- Sep 18, '12 by FMF CorpsmanJess, First and foremost, congratulations on your sobriety. You’ve made an excellent choice to give sobriety a chance. You didn’t say if this was your first effort or not, but it doesn’t matter one way or the other, it could be your last if do what is best for you and take the advice of others who have been down the same path that you are going to be going down. Other recovering addicts and alcoholics can be an invaluable source of wisdom and comfort in the days ahead if you will allow them to be. Sadly, I’ve known many newly recovering people who thought they knew best and declined the help of others, only to return to old habits and just the things they needed to avoid. My sobriety date is February 11th, 1996 or if you want to get technical September 18th, 2012 when I got up this morning, as I still go one day at a time. I may have been sober for 16 years or 6064 days, I’ve actually only been sober since I got up this morning. I am in just as much danger of taking a drink as an alcoholic who stopped drinking 2 days ago. I have to be just as vigilant as anyone else, or possibly even more so, because those who have long term sobriety sometimes become complacent and let their guard down, and that’s when that old demon can slip right back in. You might consider writing a journal. The journal would be a little more private of course, but in it you would track each individual day, write in it each night before you go to bed, your first or subconscious thoughts, but discipline yourself to not make any changes from the original entries, you want your original thoughts captured and not edited. After a while, you will be able to see where your journey started and where you are headed. I did my journal for a little over 4 years when I first got sober, and when I read it again several years later, I was amazed at myself and the things I thought and the changes I made in my life. Unfortunately, my computer crashed and I lost every bit of it. I had neglected to back it up. I would have loved to have kept it so I could read it again today. Anyway, Please avail yourself of the resources available, whatever they may be. If you want, you can contact me, or there are others who have said they would be willing to help. Just know that you cannot do this alone and that you do not have to.Last edit by sirI on Sep 18, '12
- Sep 18, '12 by jesskiddingThank you so much for all the positive comments and advice. I appreciate the time you took to respond.
Writing has been such a significant part of my steps to recovery. I just starting at the beginning and went from there. I am now seeing so many root problems I never dealt with by literally starting from my conception. My family is a "just sweep all the bad stuff under the rug" type. The problem is still there, just covered up. I refuse to live that way anymore.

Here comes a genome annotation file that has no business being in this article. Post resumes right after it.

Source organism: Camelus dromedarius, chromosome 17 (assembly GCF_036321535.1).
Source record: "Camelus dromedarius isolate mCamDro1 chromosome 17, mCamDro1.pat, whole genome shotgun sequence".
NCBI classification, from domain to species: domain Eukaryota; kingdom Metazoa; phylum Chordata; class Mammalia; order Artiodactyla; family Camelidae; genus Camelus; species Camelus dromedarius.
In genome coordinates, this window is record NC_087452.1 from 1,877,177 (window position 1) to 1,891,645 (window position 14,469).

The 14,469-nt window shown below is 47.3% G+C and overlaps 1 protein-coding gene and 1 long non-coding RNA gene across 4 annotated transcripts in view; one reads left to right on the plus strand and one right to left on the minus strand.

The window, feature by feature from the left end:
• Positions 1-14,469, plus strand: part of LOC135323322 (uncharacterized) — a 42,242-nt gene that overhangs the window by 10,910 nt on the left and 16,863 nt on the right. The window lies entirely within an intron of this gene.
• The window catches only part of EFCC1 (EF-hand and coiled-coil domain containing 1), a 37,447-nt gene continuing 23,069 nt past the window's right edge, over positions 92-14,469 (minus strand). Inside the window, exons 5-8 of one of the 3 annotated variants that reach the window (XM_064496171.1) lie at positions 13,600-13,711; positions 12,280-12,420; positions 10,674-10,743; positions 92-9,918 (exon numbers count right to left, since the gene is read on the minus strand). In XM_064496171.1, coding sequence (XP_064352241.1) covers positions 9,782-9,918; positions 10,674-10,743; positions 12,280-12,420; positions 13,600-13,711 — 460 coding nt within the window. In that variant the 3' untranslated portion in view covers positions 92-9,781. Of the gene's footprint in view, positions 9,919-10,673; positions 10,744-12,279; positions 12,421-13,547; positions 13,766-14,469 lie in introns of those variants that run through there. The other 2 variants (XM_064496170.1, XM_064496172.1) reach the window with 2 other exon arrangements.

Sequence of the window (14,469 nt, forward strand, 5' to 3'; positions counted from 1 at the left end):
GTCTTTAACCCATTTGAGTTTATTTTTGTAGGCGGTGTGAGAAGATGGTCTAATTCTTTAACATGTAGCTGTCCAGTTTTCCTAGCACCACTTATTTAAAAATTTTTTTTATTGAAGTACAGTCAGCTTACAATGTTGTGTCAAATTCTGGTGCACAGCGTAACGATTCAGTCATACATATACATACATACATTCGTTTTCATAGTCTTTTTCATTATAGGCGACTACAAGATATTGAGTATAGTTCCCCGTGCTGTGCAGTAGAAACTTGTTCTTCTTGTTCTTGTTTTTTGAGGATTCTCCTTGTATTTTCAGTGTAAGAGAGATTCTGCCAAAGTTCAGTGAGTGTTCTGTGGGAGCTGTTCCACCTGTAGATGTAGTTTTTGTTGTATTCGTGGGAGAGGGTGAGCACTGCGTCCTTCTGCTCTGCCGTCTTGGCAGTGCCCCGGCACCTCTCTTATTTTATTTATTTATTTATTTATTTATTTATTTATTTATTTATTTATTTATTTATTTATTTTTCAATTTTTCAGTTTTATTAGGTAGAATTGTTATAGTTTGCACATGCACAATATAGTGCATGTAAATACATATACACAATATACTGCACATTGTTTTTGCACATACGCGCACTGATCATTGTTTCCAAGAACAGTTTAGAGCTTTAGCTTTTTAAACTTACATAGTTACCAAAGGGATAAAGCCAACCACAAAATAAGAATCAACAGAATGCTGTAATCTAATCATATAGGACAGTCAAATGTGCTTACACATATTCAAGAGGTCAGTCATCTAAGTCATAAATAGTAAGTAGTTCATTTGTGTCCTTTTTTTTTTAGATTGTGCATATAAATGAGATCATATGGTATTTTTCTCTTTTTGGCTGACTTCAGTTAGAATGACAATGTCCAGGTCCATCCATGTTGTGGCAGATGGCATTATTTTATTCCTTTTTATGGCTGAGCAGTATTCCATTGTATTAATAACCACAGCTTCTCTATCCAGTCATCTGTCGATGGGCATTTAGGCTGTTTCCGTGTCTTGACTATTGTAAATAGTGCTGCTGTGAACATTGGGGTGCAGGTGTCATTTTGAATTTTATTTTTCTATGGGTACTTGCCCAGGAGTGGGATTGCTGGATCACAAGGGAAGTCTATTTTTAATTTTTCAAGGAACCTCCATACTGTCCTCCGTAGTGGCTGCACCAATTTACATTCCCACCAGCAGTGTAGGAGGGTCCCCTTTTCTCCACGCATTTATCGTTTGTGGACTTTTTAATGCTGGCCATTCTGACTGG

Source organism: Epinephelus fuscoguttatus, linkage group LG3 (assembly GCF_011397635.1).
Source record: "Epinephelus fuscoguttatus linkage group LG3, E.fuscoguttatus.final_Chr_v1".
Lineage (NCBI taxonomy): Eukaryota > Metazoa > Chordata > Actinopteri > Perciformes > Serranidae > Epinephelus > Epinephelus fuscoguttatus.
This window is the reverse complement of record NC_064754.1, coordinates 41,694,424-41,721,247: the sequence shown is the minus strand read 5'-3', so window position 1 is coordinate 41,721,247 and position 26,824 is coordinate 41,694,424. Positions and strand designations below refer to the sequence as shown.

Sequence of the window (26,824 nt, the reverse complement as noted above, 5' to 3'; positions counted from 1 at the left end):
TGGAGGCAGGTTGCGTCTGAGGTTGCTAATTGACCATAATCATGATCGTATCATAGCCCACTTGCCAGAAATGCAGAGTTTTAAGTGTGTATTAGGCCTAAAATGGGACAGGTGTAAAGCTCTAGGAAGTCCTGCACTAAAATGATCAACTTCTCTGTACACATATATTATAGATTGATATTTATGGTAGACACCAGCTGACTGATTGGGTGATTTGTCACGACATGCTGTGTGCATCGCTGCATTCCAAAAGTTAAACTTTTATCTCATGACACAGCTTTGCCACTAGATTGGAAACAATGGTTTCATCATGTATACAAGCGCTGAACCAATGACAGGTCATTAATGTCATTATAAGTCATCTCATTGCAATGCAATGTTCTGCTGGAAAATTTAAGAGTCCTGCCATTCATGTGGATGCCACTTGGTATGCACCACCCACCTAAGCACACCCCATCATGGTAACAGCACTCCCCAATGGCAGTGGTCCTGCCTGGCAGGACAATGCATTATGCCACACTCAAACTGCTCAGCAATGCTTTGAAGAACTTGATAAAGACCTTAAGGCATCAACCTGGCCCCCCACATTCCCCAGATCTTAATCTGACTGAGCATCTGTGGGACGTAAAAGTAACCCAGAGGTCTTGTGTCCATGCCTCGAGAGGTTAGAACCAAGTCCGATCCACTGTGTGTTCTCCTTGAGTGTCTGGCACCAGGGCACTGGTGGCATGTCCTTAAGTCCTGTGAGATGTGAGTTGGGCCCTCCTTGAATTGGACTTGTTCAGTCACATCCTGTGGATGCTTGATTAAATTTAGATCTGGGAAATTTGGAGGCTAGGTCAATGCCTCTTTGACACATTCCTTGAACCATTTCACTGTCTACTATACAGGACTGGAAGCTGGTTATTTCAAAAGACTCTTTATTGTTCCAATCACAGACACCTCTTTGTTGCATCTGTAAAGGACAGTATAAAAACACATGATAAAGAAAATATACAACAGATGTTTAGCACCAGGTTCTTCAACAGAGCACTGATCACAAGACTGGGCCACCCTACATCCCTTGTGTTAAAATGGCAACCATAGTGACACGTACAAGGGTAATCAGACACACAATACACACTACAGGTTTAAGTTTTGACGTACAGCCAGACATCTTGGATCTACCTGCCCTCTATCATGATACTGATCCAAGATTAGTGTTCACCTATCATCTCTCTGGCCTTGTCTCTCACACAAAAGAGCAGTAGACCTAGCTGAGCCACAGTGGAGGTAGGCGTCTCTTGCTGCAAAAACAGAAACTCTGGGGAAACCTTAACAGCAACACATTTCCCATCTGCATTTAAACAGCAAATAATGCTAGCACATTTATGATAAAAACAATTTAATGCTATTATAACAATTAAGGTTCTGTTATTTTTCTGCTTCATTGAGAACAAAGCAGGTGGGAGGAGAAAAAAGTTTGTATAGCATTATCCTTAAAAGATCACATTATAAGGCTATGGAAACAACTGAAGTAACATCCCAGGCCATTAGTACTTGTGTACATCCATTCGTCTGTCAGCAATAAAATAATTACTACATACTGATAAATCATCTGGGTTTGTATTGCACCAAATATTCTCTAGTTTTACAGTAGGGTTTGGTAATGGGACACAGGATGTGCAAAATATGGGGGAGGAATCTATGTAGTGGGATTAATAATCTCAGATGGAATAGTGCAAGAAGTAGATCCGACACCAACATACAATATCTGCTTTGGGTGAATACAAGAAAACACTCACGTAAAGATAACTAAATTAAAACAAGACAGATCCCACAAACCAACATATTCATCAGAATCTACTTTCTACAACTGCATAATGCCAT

I have been a member here for over 4 years and never thought I would be posting in this forum, but I'm here now. I am not embarrassed or ashamed. I just glad to have extra support.
Thank you all again.
*This is not my first time trying, but this time seems different. I had hid my problem from my husband before and now he knows and supports me. His family also knows and is very supportive. It's exactly a month today, not long I know, but it's the longest I've went. You have to start somewhere.Last edit by sirI on Sep 18, '12 : Reason: Read new post
- Sep 18, '12 by LisalaRN99Congratulations on your recovery. Keep trudging the happy road of destiny. Remember always, though, that recovery is meant to be a private and anonymous journey where others, outside the rooms, do not truly understand. Crappy fact, but a fact untheless. Again, keep up the good work!
- Sep 18, '12 by MbenfieldI am a new nursing student too. I have not had to face addiction thankfully but my sister has and I do know it's difficult. All things in life that are worth anything take time. Just have a positive outlook, believe in yourself and don't let anything stand in the way of who you want to be.
- Sep 18, '12 by DizzyLizzyNurseAs someone who's mother died of a drug overdose last year, I just wanted to say what you are doing is brave and amazing and I wish you all the luck in the world!
- Sep 18, '12 by norlns24Congrats to the OP and kudos to all the responders, too.
As I read the original post, I was thinking, "uh-oh, here we go!" and expecting some kind of backlash.
I am happy none has occurred as yet.
I have not struggled with addiction, and thank my lucky stars for this fact every day.
I have seen what it can do to a person.
I know I am so fortunate that I did not inherit the genes and/ or was not subjected to an environment conducive to switching on genes for addiction. I am wise enough to know it COULD be me. I have my issues, but I am thankful every day addiction is not one of them!